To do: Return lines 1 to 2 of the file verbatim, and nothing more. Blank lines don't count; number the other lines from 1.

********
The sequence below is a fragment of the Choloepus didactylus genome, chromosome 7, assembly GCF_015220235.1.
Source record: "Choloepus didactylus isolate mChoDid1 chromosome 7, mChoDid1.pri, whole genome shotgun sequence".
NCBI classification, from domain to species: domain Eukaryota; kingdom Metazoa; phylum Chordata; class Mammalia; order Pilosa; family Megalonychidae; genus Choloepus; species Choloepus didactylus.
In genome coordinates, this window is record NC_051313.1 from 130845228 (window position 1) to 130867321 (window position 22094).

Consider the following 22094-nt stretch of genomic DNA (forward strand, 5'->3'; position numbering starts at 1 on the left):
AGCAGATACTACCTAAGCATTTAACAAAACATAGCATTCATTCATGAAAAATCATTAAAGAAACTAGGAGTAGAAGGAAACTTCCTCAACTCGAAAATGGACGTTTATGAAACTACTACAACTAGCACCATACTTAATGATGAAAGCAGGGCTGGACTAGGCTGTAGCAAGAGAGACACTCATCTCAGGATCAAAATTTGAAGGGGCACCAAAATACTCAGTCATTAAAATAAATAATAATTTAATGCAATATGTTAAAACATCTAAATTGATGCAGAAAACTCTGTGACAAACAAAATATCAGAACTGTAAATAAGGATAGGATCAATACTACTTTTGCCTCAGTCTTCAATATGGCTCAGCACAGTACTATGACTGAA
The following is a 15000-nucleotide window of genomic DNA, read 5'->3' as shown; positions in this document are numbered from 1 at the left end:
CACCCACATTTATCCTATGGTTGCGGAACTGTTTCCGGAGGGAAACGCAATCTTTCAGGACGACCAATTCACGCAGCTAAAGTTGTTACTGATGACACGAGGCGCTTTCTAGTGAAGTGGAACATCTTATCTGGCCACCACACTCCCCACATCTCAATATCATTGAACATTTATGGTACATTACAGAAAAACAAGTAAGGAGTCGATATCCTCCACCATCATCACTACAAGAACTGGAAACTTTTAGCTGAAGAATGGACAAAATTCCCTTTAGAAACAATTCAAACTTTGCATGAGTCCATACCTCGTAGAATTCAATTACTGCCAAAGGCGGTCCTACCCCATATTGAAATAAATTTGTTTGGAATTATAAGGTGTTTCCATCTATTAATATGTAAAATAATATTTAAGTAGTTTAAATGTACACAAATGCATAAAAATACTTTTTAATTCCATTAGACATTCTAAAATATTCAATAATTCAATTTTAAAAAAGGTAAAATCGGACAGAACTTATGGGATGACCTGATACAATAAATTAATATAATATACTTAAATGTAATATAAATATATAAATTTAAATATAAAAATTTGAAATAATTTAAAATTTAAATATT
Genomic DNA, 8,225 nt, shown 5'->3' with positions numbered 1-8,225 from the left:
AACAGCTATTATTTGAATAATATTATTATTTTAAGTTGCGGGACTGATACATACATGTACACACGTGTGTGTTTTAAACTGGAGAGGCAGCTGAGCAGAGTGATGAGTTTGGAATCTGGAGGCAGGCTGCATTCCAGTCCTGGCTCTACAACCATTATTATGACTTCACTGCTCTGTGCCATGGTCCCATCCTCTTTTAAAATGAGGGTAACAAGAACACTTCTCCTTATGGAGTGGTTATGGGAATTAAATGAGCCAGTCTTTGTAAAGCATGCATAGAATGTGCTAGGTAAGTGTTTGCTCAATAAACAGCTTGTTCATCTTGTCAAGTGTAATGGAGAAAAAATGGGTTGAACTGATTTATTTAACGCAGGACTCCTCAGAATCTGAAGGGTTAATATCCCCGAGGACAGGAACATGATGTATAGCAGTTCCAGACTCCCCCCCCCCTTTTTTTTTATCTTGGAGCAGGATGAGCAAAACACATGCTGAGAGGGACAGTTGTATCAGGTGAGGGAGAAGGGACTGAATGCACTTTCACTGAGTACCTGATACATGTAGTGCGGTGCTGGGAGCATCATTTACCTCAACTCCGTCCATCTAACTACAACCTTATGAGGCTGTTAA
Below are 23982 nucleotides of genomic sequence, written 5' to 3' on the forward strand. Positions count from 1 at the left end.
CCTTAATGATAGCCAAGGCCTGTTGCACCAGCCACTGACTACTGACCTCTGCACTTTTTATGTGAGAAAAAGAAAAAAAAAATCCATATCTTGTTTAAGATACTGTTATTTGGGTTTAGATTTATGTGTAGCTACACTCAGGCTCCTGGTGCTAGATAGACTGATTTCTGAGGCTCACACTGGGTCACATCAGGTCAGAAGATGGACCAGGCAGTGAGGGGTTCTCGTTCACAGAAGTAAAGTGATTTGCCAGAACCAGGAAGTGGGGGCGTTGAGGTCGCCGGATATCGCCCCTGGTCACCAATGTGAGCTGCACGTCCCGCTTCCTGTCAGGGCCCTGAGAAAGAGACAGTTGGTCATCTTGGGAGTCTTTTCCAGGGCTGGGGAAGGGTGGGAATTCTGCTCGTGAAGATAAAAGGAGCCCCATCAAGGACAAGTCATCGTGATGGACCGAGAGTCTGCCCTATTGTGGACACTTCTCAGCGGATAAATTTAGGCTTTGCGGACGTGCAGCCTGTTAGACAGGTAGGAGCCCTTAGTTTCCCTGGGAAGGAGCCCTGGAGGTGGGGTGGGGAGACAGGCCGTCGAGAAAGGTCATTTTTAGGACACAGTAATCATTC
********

The sequence below is a fragment of the Choloepus didactylus genome, chromosome 7, assembly GCF_015220235.1.
Source record: "Choloepus didactylus isolate mChoDid1 chromosome 7, mChoDid1.pri, whole genome shotgun sequence".